= 1363). The current analyses were, therefore, conducted on a somewhat larger sample. Despite these differences in analytic approach, the results are relatively similar in that both sets of analyses identified about 80% of mothers as showing very low to subclinical levels of symptoms over time, a small group showing chronic symptoms, and another 15-16% showing elevated, albeit variable patterns of symptoms over time.
The strengths of this study include the large sample followed prospectively from the study child’s birth, the frequent assessment of maternal depressive symptoms over a 12-year period, and the use of independent self-report measures to assess offspring adjustment in adolescence, 15 years after initial study recruitment. Moreover, the large community sample, selected for a study of child care rather than depression, means that this sample is relatively unbiased in terms of the issues under investigation in this report. However, this study also has several limitations including the reliance on questionnaire measures rather than diagnostic interviews to assess both maternal depressive symptoms and children’s outcomes. The inclusion of diagnostic interviews was beyond the scope of this study which focused on normal development in the context of family and child care experiences. Thus, our discussion focuses only on symptom levels and not diagnosable disorder. In addition, adolescent adjustment, even when poor relative to the offspring of mothers in the never-depressed
latent class, was well below a clinical level of distress. In addition, we did not assess stressful life events in the family that may partly account for the course of maternal depressive symptoms and for offspring functioning. We also did not include a measure of stress in the adolescent’s life that may have contributed to adolescent difficulties. Moreover, it is well-documented that stress and depression go together in complex ways because people who are more dysphoric and irritable may generate as well as respond to stressful life events (Hammen et al., 2004
; Rudolph & Flynn, 2007
). Thus, this descriptive, longitudinal study does not elucidate mechanisms that may account for either the chronicity of maternal depression symptoms or the links between maternal symptoms and adolescent adjustment. In addition, we do not have data on whether mothers received treatment for their depression. Unfortunately, we also could not address the influence of race and ethnicity on either latent classes of maternal depressive symptoms or on adolescent outcomes. There may be cultural influences over and above basic sociodemographic indicators that influence both maternal mood and adolescent adjustment that were not captured in our measures.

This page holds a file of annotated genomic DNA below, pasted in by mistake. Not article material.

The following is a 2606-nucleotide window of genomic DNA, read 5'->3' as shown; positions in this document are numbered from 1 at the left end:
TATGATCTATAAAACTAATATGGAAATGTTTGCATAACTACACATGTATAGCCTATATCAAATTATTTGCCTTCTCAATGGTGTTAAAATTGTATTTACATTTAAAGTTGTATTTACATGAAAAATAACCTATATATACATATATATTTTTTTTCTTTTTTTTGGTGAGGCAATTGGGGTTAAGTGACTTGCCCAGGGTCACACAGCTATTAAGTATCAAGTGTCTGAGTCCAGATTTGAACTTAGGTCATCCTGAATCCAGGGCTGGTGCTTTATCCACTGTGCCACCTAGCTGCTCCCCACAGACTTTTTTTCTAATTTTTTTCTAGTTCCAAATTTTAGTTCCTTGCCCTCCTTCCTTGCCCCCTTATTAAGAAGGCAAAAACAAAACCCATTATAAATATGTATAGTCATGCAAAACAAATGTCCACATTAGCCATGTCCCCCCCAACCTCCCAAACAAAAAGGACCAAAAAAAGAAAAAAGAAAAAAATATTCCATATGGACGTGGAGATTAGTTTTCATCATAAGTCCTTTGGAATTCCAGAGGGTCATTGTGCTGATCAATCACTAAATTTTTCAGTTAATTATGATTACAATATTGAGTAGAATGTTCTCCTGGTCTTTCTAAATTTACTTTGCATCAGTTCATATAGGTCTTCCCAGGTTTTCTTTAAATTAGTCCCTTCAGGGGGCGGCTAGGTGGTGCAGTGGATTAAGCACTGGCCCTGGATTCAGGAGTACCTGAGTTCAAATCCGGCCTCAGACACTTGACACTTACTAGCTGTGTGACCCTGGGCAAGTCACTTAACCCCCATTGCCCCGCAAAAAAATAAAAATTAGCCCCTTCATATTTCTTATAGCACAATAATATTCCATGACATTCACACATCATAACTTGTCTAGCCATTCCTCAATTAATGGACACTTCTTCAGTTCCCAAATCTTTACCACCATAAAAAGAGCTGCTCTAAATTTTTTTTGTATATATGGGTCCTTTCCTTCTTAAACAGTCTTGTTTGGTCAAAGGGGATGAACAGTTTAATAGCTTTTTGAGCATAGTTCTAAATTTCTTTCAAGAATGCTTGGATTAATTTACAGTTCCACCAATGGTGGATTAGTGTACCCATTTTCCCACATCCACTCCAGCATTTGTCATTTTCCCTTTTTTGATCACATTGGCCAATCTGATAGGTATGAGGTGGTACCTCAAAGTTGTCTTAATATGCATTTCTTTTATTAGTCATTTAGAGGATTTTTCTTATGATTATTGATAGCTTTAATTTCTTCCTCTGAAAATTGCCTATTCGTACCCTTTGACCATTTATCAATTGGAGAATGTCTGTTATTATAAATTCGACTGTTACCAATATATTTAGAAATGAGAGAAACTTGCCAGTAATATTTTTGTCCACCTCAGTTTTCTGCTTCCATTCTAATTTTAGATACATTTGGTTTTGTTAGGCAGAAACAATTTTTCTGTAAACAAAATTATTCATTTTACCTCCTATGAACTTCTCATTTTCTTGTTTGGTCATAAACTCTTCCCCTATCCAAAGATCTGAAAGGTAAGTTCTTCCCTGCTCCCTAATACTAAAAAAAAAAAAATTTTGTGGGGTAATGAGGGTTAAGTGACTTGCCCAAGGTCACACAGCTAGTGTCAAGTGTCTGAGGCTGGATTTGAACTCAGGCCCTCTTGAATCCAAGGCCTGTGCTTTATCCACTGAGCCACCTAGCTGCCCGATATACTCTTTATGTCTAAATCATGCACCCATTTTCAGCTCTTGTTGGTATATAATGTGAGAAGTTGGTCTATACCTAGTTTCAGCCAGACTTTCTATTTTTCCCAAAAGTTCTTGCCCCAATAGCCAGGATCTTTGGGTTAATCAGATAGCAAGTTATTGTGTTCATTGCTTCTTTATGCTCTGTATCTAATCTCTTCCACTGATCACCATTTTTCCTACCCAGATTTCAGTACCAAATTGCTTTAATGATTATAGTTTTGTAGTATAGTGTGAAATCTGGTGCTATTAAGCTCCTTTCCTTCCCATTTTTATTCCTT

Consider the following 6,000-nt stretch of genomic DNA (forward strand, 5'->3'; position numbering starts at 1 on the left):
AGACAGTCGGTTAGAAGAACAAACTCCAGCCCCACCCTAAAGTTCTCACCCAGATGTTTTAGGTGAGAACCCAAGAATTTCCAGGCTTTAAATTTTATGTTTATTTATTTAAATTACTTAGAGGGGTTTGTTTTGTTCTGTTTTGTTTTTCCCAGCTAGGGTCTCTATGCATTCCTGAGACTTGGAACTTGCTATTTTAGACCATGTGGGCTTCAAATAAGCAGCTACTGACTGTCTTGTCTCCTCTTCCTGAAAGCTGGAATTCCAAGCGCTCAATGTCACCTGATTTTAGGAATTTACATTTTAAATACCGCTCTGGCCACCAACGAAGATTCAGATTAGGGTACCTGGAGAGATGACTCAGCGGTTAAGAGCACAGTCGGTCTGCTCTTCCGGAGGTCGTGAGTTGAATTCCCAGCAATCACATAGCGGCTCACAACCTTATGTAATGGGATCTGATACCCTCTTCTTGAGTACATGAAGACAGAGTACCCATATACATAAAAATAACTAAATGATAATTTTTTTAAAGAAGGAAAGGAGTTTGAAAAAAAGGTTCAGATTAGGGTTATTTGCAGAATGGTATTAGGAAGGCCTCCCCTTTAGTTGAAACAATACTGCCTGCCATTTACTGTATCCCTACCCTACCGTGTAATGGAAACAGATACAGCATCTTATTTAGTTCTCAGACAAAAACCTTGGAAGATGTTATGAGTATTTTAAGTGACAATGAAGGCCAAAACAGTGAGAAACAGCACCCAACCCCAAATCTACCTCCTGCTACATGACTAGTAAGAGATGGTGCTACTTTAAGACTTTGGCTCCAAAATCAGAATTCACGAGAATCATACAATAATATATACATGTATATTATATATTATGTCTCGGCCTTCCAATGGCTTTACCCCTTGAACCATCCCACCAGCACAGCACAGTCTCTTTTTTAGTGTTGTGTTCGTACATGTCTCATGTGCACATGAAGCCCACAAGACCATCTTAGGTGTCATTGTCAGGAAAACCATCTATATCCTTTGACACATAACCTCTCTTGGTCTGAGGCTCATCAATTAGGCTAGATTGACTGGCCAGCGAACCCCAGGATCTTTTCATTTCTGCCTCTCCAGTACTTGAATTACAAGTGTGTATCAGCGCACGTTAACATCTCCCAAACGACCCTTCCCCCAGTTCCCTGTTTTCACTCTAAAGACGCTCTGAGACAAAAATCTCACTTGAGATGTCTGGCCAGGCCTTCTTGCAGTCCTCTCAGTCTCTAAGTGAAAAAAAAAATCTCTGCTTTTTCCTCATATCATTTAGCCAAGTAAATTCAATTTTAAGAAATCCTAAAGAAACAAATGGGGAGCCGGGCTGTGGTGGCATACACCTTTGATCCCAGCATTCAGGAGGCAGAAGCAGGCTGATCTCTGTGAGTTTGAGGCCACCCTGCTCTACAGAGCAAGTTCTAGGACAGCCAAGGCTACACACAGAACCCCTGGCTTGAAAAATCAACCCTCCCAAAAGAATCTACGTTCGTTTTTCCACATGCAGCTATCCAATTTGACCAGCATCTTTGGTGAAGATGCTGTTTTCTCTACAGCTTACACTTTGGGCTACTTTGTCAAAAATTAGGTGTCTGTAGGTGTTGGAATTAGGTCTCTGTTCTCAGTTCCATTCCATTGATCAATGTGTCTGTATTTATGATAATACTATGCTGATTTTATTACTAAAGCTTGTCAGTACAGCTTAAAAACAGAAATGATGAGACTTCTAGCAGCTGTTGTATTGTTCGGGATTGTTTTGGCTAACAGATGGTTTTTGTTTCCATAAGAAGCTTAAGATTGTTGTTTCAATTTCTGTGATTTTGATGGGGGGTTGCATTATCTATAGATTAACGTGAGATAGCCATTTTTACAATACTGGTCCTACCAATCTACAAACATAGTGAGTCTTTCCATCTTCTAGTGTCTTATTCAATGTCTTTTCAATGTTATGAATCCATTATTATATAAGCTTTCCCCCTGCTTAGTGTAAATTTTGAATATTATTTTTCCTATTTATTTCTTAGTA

A further limitation of this study is our inability to assess the degree to which the familiality of dysphoria and other adjustment difficulties that is evident in our data reflects genetic risk, environmental risk, or their interaction. Relatedly, we are unable to assess the degree to which child effects were operating. However, evidence from one twin study indicates that even with controls for genetic variation, parenting and other environmental risks that co-occur with mother’s depressive symptoms, maternal depression predicts adjustment difficulties in children (Kim-Cohen, Moffitt, Taylor, Pawlby, & Caspi, 2005
). Future research with this data set that includes molecular genetic studies of adolescents and mothers may permit us to pursue this issue. Finally, analyses that examine more proximal family processes will be necessary to delineate the degree to which the quality of the mother-child relationship, the father-child relationship, and family social support, as well as events in the adolescent’s wider social network converge to either exacerbate problems or protect adolescents with chronically dysphoric mothers from developing more severe problems.